Ever heard of a handpan? If not, imagine a steel drum turned inside out, and in case that doesn’t help either, just think of a big metal pan you play music with by tapping your hands on its differently pitched tone fields. But as with pretty much any musical instrument, the people around you may not appreciate your enthusiasm to practice playing it at any time of the day, and being an acoustic instrument, it gets difficult to just plug in your headphones. Good news for the aspiring practitioners of Caribbean music though, as [Deepsoul77] created a MIDI version of this rather young and exotic instrument.
Using the foam salvaged from an old mattress as the core of the handpan, [Deepsoul77] cut a couple of plywood pads as tone fields that will be attached to the foam. Each plywood tone field will then have a piezo element mounted in between to pick up the hand tapping. Picking up the tapping itself and turning it into MIDI signals is then handled by an Alesis trigger interface, which is something you would usually find in electronic drums. From here on forward, it all becomes just a simple USB MIDI device, with all the perks that brings along — like headphone usage or changing MIDI instruments to make anything sound like a trumpet.
While the SSD1306 OLED has somewhat become the go-to display for up-to-date projects, the good old character displays with their Hitachi HD44780 controller don’t seem to be disappearing just yet either. And why would they, especially if you want to show just text, having a built-in font has certainly its perk compared to worrying about integrating your own characters — which you can still do on top as well. Or perhaps you can combine both worlds, which is what [oldmaninSC] did with his digital clock that takes an entire 16×2 LCD to show each single digit.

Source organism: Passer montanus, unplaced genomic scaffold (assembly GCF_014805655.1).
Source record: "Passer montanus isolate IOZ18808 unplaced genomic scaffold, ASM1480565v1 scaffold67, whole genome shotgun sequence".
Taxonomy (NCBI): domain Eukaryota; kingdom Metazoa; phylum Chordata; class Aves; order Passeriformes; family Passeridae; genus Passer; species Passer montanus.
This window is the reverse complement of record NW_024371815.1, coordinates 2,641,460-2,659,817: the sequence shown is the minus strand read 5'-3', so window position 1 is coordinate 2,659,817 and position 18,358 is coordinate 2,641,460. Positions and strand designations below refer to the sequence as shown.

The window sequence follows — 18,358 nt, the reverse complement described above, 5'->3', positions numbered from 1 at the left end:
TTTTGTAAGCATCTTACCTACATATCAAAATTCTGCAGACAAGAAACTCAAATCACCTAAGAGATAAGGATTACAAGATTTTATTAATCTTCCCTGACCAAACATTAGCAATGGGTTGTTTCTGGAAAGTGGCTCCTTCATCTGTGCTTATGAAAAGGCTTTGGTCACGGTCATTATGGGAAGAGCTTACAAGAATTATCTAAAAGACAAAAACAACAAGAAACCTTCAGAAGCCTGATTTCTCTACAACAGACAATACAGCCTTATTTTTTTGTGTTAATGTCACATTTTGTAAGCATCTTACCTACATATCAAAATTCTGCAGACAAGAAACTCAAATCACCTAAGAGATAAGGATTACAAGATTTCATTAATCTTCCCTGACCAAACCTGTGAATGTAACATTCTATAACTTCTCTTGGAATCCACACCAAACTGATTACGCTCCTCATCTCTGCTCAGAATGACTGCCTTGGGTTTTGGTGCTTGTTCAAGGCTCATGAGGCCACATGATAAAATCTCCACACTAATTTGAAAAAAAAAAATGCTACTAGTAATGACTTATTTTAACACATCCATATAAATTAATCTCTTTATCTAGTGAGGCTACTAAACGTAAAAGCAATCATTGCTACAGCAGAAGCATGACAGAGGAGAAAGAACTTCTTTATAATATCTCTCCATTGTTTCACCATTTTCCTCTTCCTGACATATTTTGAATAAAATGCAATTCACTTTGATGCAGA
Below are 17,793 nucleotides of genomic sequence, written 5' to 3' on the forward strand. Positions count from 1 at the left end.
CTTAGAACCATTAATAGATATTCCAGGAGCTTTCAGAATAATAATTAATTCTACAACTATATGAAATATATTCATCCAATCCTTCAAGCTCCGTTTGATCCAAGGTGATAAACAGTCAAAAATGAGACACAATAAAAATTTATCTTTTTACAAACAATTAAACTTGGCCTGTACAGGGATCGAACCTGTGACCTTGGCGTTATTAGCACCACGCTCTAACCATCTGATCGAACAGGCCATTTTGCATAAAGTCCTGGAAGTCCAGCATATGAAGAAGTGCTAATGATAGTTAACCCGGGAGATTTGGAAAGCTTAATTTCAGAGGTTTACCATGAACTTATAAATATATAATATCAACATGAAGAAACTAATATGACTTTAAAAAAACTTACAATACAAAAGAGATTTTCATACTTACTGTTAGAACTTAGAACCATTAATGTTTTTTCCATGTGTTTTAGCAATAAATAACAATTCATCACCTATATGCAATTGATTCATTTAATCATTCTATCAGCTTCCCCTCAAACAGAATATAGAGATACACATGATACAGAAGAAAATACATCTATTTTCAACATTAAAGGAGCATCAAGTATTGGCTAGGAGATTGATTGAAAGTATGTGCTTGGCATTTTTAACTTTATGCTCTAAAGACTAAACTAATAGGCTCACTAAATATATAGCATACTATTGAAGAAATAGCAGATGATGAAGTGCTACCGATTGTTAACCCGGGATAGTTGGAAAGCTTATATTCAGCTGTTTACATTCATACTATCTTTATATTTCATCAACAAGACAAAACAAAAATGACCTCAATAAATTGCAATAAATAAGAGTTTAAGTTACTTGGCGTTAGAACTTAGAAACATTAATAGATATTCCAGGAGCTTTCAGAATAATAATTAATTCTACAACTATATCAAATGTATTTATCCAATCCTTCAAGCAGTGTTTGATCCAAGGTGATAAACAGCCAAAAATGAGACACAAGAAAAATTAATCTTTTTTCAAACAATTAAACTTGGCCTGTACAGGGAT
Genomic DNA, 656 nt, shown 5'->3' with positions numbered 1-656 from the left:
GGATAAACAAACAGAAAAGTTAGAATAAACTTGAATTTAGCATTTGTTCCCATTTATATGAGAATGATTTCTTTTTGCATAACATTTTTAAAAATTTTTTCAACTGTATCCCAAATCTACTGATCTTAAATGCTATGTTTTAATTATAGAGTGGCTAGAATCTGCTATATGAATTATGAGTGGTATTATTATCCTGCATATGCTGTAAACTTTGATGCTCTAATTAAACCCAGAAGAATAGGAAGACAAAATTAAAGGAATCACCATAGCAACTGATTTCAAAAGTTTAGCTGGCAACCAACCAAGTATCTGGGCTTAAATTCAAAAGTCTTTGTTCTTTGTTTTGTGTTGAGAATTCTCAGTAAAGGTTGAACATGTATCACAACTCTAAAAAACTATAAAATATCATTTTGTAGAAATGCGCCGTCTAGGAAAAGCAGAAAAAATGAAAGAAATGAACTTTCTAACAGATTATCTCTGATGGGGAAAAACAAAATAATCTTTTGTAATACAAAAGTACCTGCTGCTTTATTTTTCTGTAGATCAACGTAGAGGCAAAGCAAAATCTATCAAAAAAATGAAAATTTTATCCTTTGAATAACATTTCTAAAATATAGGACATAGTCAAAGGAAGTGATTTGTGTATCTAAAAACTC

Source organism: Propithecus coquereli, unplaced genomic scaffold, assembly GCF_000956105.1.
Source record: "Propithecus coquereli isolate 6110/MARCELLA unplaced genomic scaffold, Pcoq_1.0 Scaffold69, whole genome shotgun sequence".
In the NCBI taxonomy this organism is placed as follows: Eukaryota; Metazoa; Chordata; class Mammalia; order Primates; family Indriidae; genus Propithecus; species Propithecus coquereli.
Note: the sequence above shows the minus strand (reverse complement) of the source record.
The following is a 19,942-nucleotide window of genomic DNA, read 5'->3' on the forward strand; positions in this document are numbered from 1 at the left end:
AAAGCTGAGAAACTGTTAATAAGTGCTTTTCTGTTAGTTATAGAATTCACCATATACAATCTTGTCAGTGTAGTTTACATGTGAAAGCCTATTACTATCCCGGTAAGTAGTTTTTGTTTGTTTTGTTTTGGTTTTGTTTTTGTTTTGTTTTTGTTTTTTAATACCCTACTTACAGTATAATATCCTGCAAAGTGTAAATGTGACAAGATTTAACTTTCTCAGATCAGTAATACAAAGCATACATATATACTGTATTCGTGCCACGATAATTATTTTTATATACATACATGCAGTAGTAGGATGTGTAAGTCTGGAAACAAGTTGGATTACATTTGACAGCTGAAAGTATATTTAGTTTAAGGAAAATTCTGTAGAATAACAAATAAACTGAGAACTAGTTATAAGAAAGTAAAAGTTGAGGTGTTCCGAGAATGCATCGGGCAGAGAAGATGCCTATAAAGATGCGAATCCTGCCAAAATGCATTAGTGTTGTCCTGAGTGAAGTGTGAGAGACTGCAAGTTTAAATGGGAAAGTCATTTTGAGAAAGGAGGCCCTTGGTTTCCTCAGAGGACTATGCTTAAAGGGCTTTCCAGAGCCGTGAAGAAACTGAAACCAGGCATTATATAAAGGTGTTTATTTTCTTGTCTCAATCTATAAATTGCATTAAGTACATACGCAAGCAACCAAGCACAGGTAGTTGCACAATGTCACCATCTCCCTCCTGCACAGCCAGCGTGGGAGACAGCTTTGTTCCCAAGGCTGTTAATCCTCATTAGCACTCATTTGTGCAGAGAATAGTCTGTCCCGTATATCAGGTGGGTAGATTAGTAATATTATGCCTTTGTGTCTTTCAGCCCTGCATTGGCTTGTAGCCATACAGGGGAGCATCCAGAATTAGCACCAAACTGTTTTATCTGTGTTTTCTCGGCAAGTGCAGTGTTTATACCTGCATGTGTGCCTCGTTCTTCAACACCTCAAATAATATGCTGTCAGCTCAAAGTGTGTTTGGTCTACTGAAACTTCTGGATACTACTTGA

The whole clock uses 16 individual, upright rotated 16×2 LCDs that are arranged in two rows of eight LCDs each, turning the entire construct sort of into a giant 8×2 display itself. For some additional information such as the date, there’s also a smaller font available that uses only half the height, allowing up to four total rows of information. To communicate with each LCD via I2C, two TCA9548A I2C multiplexers are connected to an Arduino, along with an RTC to keep track of the time and date itself.
As the TCA9548A has three pins dedicated to define its own address, the entire clock could be scaled up to a total of 64 LCDs — so how about a 16×4 display made out of 16×4 displays? Sure, adding smooth scrolling might become a bit tricky at some point, but imagine playing Tetris on that one!
URL shortening services like TinyURL or Bitly have long become an essential part of the modern web, and are popular enough that even Google killed off their own already. Creating your own shortener is also a fun exercise, and in its core doesn’t require much more than a nifty domain name, some form of database to map the URLs, and a bit of web technology to glue it all together. [Nelsontky] figured you don’t even have to build most of it yourself, but you could just (ab)use GitHub for it.